Bachelor of Physical Education and Coaching (BPEC)
Greenlit for a Degree
The Bachelor of Physical Education (BPEC) program was established in 2007. It is the SPSC department’s first-ever degree, and one of the first degrees to be offered by Douglas College.
Up until the 2000s, Douglas College was not a degree-granting institution. The College was largely geared towards university transfer, and its faculties (including Sport Science) could only grant one-year certificates or two-year diplomas – not four-year degrees. This changed in 2003, when the provincial board announced its decision allowing community colleges – such as Douglas – to offer bachelor’s degrees.
In light of this announcement, the SPSC faculty went on a retreat to assess the overall SPSC program and its future course of development. The retreat ended with several resolutions:
- increasing labs and lab technicians to support in-depth education
- the need of a degree program
- updating teachers in the school system on their methods of teaching physical education.
This last resolution would result in the Graduate Diploma in Physical Education (GDPE), which the faculty introduced in advance of the BPEC degree.
Why is BPEC BPEC?
Development for the degree began really kicking into gear in 2005 (after the introduction of the GDPE in the same year). When planning began, it was decided the four-year degree would centre around physical education and coaching – hence, BPEC. As major academic institutions (such as UBC, SFU, UVic, and UFV) shifted into research-based streams and lab sciences (kinesiology, health etc.), areas like basic leadership and physical education became increasingly neglected. The BPEC degree, by focusing on PE and coaching training, would effectively fill this gap in the system.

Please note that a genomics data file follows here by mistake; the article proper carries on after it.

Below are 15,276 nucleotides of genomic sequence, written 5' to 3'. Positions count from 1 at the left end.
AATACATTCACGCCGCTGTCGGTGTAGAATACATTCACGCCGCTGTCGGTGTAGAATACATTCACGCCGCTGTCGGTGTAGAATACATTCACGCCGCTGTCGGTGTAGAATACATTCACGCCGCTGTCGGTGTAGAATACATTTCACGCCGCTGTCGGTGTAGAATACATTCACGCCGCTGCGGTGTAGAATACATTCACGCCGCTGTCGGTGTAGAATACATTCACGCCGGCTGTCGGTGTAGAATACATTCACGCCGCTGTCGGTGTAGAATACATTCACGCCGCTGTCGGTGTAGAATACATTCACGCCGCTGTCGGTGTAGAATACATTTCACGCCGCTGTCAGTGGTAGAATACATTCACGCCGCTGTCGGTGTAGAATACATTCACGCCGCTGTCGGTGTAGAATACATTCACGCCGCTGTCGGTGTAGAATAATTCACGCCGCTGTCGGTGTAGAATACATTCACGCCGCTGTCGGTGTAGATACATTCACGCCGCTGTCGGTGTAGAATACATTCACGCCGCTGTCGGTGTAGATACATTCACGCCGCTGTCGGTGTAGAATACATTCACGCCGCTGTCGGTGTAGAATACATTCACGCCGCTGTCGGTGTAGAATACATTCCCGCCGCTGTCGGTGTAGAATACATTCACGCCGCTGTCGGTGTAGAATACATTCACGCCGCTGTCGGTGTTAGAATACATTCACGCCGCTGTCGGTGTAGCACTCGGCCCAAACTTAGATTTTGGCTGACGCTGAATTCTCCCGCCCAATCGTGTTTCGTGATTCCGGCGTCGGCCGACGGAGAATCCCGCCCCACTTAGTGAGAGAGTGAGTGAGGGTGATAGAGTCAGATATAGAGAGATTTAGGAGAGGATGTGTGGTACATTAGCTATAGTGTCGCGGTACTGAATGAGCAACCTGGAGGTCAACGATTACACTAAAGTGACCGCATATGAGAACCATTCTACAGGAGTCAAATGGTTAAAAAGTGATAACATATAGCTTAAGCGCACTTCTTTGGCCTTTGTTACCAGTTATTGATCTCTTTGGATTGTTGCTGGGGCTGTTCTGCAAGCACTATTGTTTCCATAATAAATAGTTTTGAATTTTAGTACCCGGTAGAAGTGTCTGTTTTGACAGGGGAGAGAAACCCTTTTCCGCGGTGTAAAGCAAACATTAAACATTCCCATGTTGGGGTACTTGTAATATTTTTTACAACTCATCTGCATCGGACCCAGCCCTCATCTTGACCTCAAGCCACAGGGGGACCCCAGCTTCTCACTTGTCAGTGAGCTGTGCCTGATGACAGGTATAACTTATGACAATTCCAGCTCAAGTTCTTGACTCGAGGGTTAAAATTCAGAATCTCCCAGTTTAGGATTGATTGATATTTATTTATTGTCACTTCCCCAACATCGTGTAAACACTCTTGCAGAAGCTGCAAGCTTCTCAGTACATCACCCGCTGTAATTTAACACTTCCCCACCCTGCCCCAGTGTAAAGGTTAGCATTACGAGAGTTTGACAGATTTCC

This decision also made sense: the SPSC department’s strength lay in PE and coaching education, and already had a respectable reputation for its Coaching Diploma within the community – it was the best fit for the role. Advisors from the aforementioned larger research institutions also supported the decision, noting that they had lost touch with practitioner-focused areas and were happy Douglas College would be filling this gap.
“So we decided, as a College, [that] with our expertise in coaching and the people we had on staff, it would be fantastic to essentially be the leaders in the province in providing PE and coaching training for undergraduates.”Brian Storey, on the decision behind the degree’s direction
A Collaborative Effort
The BPEC degree could not have been accomplished without the input of everyone in the SPSC faculty. As Lara Duke (former faculty member) recalls, its development was a “meeting of the minds” that constituted of everybody at the table, brainstorming and debating ideas.
“[It was a] [m]eeting of the minds: everybody [was] at the table, suggesting ideas.”Lara, recalling the BPEC program’s development process
Another notable part of the degree’s development involved gaining the support of other institutions (UBC, SFU, UVic, and so on). As many BPEC students pursue further schooling after graduation,* the SPSC department communicated extensively with the educational programs at these universities to ensure a smooth transfer process that satisfied the requirements of both sides.